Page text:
I’m a big fan of “German” board and card games. These are strategy games, that play very differently from games such as Monopoly, in that the players will have lots of interesting decisions to make and skill will usually determine the winner. Some German games are no-luck 2-player complete information games like Chess or Go, but most have some luck elements, and they often are designed for more than two players. Some games are big “heavy” games that last two hours (or more), others are small “light” games that finish in 15 minutes.
They’re called “German” games because many of them appear first or only in Germany, where they are particularly popular. They’re also sometimes called “Designer” games, because the designer of the game is always prominently noted.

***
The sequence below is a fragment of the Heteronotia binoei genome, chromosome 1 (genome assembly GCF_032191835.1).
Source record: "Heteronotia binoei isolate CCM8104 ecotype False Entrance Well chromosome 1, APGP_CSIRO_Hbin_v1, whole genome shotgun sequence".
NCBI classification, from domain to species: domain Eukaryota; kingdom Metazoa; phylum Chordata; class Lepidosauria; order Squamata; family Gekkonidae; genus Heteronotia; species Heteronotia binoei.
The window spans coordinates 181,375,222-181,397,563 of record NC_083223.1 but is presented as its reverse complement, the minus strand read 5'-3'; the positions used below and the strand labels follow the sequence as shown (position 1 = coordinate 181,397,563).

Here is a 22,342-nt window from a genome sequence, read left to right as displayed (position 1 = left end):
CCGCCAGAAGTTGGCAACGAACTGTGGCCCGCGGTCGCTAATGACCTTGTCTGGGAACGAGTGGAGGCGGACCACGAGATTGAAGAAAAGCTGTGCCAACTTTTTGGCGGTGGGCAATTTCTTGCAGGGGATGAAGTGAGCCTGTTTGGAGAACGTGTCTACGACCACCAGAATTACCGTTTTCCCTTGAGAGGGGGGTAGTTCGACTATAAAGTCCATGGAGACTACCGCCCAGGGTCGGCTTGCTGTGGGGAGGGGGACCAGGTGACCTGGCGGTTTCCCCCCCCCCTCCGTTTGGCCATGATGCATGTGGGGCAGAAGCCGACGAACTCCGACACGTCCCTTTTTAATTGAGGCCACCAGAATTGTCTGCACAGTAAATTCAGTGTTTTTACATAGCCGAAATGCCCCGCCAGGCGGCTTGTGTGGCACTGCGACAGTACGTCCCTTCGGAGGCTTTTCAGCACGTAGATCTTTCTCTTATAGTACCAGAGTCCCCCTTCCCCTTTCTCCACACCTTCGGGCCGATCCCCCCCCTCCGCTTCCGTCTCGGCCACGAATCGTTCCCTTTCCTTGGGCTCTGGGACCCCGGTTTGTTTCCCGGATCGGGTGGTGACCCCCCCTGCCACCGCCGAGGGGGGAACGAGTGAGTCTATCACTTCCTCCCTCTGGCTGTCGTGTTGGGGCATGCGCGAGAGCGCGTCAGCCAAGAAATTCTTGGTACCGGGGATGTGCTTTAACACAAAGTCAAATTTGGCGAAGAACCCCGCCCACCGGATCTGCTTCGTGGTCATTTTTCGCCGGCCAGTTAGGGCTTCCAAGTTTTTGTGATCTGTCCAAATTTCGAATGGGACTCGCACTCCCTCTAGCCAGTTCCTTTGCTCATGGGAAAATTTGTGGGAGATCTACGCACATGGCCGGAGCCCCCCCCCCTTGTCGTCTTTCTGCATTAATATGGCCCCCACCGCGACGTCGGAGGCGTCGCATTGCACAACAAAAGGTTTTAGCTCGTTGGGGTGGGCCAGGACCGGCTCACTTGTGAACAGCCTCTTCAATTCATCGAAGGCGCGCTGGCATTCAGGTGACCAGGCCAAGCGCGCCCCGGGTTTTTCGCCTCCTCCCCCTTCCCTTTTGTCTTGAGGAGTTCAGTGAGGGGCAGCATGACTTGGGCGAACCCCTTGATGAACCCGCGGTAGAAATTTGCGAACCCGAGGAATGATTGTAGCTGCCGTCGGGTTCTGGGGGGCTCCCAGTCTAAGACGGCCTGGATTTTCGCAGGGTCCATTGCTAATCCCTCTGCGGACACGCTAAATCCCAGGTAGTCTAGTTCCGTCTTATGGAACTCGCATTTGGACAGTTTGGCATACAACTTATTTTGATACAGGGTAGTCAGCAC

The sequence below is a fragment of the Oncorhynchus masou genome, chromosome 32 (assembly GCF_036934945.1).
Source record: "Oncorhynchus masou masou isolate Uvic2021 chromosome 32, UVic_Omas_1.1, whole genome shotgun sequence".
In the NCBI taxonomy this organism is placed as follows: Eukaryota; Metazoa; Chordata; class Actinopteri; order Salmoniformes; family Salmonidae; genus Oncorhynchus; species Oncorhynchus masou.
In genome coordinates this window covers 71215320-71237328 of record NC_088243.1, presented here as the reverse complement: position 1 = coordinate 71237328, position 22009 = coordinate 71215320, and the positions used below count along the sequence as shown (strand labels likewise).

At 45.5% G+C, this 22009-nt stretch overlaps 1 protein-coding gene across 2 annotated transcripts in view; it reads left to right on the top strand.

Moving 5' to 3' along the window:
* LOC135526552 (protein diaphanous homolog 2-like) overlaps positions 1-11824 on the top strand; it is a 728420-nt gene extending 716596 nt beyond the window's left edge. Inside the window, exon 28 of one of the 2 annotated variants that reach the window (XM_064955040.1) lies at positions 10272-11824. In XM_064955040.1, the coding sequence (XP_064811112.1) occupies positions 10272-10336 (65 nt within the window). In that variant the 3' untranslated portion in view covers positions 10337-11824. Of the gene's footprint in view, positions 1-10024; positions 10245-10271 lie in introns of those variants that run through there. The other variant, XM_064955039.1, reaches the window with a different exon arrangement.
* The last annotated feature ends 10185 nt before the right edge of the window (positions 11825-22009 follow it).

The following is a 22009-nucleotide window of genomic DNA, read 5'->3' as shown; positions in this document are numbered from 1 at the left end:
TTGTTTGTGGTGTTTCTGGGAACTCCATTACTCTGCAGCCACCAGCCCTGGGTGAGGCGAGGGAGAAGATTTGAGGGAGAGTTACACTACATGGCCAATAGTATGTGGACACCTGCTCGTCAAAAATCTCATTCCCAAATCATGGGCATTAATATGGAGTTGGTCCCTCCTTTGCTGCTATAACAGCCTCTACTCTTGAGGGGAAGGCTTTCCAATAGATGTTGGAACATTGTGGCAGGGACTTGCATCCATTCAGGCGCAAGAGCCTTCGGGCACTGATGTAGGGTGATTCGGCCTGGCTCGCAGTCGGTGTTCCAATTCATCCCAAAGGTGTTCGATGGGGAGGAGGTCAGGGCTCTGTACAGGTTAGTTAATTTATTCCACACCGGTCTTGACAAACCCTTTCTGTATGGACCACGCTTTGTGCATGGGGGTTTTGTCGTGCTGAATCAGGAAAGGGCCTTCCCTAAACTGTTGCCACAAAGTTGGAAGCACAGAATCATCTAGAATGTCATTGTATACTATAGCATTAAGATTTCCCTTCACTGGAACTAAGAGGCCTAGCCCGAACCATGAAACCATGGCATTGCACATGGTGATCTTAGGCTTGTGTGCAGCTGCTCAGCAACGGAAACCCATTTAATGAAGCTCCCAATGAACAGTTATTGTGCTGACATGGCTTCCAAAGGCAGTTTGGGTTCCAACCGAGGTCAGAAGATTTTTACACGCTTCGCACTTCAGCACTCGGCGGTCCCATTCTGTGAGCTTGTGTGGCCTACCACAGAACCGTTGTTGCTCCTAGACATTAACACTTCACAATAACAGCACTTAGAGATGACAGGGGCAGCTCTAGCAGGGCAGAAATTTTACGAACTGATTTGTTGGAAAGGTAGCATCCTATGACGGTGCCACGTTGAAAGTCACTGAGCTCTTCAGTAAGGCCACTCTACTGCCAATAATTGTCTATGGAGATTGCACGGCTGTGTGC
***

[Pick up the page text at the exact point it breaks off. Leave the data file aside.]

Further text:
My favorite designer is Reiner Knizia, who has by now published more than two hundred games. Knizia has a Ph.D. in mathematics, and his games tend to have simple rules and an abstract mathematical element. The picture above shows one of his finest games: “Through the Desert” (also known by its German name “Durch die Wuste.”)
“Boardgame Geek” is a great site for finding out information about games. Aaron Fuegi’s Game Room web-site is another place to find links to lots of useful German game sites, including his ranking list of the top 100 games, based on gamers’ reviews.
The “Amazon.com” for such games is www.funagain.com, where you can buy them or read many reader reviews.
To find people to play with, your best bet is probably to do some research on the internet for game clubs in your area, or to ask at a local game store. People who play German games tend to be very welcoming of newcomers. In the Boston area, there are many gaming groups, which you can find out more about at the “Unity Games” web-site.